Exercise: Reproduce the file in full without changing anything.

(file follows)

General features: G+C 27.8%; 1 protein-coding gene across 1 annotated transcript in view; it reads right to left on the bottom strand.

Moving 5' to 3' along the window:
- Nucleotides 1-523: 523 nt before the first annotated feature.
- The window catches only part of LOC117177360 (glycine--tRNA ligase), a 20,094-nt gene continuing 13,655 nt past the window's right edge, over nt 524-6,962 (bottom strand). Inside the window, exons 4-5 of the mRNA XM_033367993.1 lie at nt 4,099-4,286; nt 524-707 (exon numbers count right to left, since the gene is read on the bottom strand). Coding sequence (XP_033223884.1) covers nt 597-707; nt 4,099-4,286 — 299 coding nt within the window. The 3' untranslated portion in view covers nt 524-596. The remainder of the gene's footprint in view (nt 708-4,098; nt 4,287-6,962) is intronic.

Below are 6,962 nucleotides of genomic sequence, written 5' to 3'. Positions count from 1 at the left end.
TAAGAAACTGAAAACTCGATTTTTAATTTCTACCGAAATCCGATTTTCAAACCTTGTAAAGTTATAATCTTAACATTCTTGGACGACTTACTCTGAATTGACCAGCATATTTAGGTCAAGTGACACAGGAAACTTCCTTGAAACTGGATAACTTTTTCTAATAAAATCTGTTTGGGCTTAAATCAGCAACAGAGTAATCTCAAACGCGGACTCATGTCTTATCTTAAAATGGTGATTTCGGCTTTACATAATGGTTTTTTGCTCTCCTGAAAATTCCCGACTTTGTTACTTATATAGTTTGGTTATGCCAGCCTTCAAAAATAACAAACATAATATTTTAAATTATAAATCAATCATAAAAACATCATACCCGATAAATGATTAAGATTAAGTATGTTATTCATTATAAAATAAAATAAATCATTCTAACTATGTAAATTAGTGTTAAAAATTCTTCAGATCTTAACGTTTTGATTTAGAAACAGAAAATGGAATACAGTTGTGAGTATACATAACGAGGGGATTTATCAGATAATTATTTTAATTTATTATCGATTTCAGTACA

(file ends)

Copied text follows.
General features: G+C 27.8%; 1 protein-coding gene across 1 annotated transcript in view; it reads right to left on the bottom strand.

Moving 5' to 3' along the window:
- Nucleotides 1-523: 523 nt before the first annotated feature.
- The window catches only part of LOC117177360 (glycine--tRNA ligase), a 20,094-nt gene continuing 13,655 nt past the window's right edge, over nt 524-6,962 (bottom strand). Inside the window, exons 4-5 of the mRNA XM_033367993.1 lie at nt 4,099-4,286; nt 524-707 (exon numbers count right to left, since the gene is read on the bottom strand). Coding sequence (XP_033223884.1) covers nt 597-707; nt 4,099-4,286 — 299 coding nt within the window. The 3' untranslated portion in view covers nt 524-596. The remainder of the gene's footprint in view (nt 708-4,098; nt 4,287-6,962) is intronic.

Below are 6,962 nucleotides of genomic sequence, written 5' to 3'. Positions count from 1 at the left end.
TAAGAAACTGAAAACTCGATTTTTAATTTCTACCGAAATCCGATTTTCAAACCTTGTAAAGTTATAATCTTAACATTCTTGGACGACTTACTCTGAATTGACCAGCATATTTAGGTCAAGTGACACAGGAAACTTCCTTGAAACTGGATAACTTTTTCTAATAAAATCTGTTTGGGCTTAAATCAGCAACAGAGTAATCTCAAACGCGGACTCATGTCTTATCTTAAAATGGTGATTTCGGCTTTACATAATGGTTTTTTGCTCTCCTGAAAATTCCCGACTTTGTTACTTATATAGTTTGGTTATGCCAGCCTTCAAAAATAACAAACATAATATTTTAAATTATAAATCAATCATAAAAACATCATACCCGATAAATGATTAAGATTAAGTATGTTATTCATTATAAAATAAAATAAATCATTCTAACTATGTAAATTAGTGTTAAAAATTCTTCAGATCTTAACGTTTTGATTTAGAAACAGAAAATGGAATACAGTTGTGAGTATACATAACGAGGGGATTTATCAGATAATTATTTTAATTTATTATCGATTTCAGTACA